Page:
I reckon this entry will be entirely acne related but don’t let that put you off – it’s going to be really positive, I promise!
A couple of weeks ago, I was in a really bad place mentally and I couldn’t put my finger on why that was. Suddenly, I was just feeling very down and low on energy. My face started breaking out and I let my mood influence how I approached my skin. The result of of that was pretty much a week-long pick-fest and I made such a mess of my face. I got angry at the results and actually carried it on to the end of last week as a result. So much so that I had intending on missing a concert on Saturday I’ve never missed a concert before, no matter what my skin was like, which perhaps goes to illustrate how low I was feeling. I’d paid for the ticket and would have been throwing away my money, but that seemed like a better option than going out in public. I virtually had to push myself out of the house but I did end up going to the show. I guess it was meant to happen because, even though I was late for the doors opening, I arrived just as a second entrance to the venue was opened up, allowing me to walk straight inside and take a place in the front row. I had a good night, let off some steam and escaped in the music for about one and a half hours. I never should have doubted that because music and live bands have always been the things I can rely on as an escape. So I will take note of that and never ever even consider missing a concert in future. Never underestimate the power of music, people!
I attended my second group therapy session for depression last week and we were given the task of thinking about the things we do in life which hold us back; any actions, thoughts, feelings or behaviours which prevent us from doing things we might like, ultimately contributing to depression. In most cases, the things which hold us back actually start out as a coping mechanism, but the over-use of that can eventually have a negative impact and be bad for you. For me, almost everything I ever do or think is directly influenced by my skin. The coping mechanisms were put in place thirteen years ago in order to get away from school bullies. They stayed in place and, although they’ve been adapted slightly over the years, I still avoid things and essentially have a fear of people and how they may view me and my skin. So I got to grips with the first part of the task and instantly knew what I needed to focus on. The second part of the task was to find alternative coping mechanisms which don’t hold us back. In order to get the most out of the exercise, I tweaked things a little and decided that there is no alternative for me, in terms of another way of coping, because I was not coping at all. As you may have guessed, picking my skin and popping pimples is a major problem for me. I’ve done it for thirteen years straight. It’s self-harming and essentially an addiction; something I feel I simply have to do. So to break the cycle and to clear up my skin, there are no alternatives. I just have to stop picking. I’m currently at the end of day three without picking and it’s going well. Hopefully, my skin will thank me eventually.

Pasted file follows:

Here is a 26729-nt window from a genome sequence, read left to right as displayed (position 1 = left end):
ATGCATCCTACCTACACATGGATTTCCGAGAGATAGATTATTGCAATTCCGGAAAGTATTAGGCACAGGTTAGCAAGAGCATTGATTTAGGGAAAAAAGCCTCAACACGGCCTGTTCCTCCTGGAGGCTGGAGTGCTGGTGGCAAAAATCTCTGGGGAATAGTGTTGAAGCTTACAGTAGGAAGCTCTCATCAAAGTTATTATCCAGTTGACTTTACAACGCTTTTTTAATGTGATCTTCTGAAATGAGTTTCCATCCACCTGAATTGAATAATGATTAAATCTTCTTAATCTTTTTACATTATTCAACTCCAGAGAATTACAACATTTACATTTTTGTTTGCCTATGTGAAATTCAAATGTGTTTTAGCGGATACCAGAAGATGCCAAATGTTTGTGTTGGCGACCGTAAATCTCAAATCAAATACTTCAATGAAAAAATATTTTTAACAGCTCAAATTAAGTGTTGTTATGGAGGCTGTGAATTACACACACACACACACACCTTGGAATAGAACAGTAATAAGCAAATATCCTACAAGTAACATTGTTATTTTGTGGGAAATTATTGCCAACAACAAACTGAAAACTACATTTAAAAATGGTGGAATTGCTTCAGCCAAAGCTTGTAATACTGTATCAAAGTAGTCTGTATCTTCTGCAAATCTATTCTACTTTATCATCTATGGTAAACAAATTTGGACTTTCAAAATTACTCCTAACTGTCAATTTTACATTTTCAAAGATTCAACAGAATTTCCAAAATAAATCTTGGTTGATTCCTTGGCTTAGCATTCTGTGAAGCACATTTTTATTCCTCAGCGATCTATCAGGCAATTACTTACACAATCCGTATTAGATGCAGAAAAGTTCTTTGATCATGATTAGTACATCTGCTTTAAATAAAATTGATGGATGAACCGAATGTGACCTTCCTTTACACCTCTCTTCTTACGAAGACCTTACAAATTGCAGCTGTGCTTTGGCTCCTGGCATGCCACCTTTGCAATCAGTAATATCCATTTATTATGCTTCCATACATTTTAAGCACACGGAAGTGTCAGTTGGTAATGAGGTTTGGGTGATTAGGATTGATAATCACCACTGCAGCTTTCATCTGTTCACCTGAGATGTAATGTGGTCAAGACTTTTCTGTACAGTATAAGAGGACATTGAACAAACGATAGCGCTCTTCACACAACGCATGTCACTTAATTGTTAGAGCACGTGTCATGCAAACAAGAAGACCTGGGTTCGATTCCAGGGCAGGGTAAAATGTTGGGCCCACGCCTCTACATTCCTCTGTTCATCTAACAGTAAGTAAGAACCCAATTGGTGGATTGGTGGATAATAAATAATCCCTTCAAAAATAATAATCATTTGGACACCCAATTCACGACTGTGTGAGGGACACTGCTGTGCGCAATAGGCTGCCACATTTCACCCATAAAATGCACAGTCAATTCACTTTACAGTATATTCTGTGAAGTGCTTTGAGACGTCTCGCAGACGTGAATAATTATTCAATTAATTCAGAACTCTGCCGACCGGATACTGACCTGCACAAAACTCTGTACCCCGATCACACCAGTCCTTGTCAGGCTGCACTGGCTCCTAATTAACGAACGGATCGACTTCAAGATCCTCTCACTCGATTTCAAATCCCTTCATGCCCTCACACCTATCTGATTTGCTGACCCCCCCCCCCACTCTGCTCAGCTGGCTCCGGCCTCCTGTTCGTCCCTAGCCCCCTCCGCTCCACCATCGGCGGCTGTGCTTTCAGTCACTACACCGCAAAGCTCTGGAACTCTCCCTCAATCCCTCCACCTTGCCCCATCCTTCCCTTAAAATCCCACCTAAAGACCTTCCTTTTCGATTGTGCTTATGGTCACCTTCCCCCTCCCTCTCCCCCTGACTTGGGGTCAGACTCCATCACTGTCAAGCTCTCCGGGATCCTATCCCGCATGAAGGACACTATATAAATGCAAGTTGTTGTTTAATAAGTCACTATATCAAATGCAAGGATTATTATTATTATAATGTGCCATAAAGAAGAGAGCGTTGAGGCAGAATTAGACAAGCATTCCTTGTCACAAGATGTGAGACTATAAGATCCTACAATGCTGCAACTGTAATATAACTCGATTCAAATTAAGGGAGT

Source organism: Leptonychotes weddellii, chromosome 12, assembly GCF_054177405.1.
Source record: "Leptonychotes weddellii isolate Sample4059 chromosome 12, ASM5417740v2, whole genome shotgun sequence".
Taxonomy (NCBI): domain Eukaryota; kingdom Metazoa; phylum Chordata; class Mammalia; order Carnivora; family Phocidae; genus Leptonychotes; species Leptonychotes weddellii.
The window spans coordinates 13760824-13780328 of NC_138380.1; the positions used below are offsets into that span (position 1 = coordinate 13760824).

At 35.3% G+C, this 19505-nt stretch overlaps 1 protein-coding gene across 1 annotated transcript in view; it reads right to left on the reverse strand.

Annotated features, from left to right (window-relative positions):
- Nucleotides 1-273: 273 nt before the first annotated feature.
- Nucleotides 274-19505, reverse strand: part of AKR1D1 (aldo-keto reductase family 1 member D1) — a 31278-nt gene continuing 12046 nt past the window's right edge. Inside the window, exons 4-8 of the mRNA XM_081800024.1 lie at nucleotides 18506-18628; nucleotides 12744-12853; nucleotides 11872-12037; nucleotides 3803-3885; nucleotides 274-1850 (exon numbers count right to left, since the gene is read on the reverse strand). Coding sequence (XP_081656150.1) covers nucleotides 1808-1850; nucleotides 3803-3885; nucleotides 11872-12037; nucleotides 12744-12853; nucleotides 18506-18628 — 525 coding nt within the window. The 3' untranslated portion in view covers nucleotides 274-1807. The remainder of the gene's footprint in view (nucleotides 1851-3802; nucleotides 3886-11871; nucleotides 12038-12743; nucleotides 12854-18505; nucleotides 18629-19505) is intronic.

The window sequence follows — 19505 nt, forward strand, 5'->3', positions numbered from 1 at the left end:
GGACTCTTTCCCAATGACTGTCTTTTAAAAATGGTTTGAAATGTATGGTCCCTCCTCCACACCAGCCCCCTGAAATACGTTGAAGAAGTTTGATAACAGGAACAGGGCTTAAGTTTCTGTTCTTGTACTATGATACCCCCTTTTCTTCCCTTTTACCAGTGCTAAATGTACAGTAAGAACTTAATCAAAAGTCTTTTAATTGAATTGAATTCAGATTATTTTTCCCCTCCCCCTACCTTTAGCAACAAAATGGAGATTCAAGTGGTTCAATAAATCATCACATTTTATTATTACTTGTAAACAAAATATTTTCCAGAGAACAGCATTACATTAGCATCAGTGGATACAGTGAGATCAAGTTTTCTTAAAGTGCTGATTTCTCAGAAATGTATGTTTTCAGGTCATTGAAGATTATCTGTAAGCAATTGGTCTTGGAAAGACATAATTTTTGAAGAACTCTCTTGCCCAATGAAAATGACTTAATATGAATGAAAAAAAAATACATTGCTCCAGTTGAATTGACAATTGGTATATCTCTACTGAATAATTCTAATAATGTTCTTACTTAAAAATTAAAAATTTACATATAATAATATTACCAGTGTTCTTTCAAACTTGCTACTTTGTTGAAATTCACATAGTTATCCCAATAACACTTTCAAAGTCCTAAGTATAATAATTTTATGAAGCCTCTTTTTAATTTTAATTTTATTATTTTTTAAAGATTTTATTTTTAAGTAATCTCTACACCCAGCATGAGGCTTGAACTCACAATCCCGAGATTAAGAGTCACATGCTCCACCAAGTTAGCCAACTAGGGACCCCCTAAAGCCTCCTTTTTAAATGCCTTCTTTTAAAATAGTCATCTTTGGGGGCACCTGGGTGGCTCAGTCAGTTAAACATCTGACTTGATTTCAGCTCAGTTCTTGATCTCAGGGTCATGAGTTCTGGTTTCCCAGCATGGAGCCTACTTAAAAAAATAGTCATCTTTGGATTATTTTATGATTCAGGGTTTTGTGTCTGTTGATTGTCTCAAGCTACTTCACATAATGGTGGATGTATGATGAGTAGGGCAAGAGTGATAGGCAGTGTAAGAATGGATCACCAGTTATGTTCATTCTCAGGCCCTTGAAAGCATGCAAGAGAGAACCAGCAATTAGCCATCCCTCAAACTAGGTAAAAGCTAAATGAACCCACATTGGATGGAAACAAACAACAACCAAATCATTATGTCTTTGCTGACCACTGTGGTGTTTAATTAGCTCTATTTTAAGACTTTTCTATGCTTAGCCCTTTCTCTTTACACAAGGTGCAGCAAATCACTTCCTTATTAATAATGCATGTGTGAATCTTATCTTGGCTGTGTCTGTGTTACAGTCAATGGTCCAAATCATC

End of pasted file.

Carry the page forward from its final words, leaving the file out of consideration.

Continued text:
The third group session was today and I decided that it was the perfect opportunity to share my story and tell the group about my struggles with my skin over the years. That was something I had never done before. I’ve never talked to anyone at length about my skin and I’ve certainly never had an audience. So after a little recap of last weeks session, Annie, one of the therapists, asked if anyone wanted to talk about the barrier they had decided to try and break down and the alternative coping mechanisms they had started to put in place. I was in there straight away, “I’d like to share my story please.” So off I went, explaining that I’d started getting acne at thirteen and was bullied for the next five years because of it; how that was made harder because I was always the youngest person in the school year so I always felt behind and inferior in relation to everyone anyway; how, upon leaving school, I hid away and pretty much stayed at home for three years straight, suffering with what I now believe was a severe case of depression; how I lost all my friends, social skills, confidence and self esteem in the process; how my paranoia about my skin had me believing I was ungly and that everyone thought so, too; how all my anxieties about my skin and dislike of myself ultimately caused me to screw up and get fired from my job; how I was basically at rock bottom and now I'm trying to find my way back up.
Fair play, maybe that last part is depressing, but there's a point to this bit so we can let it slide...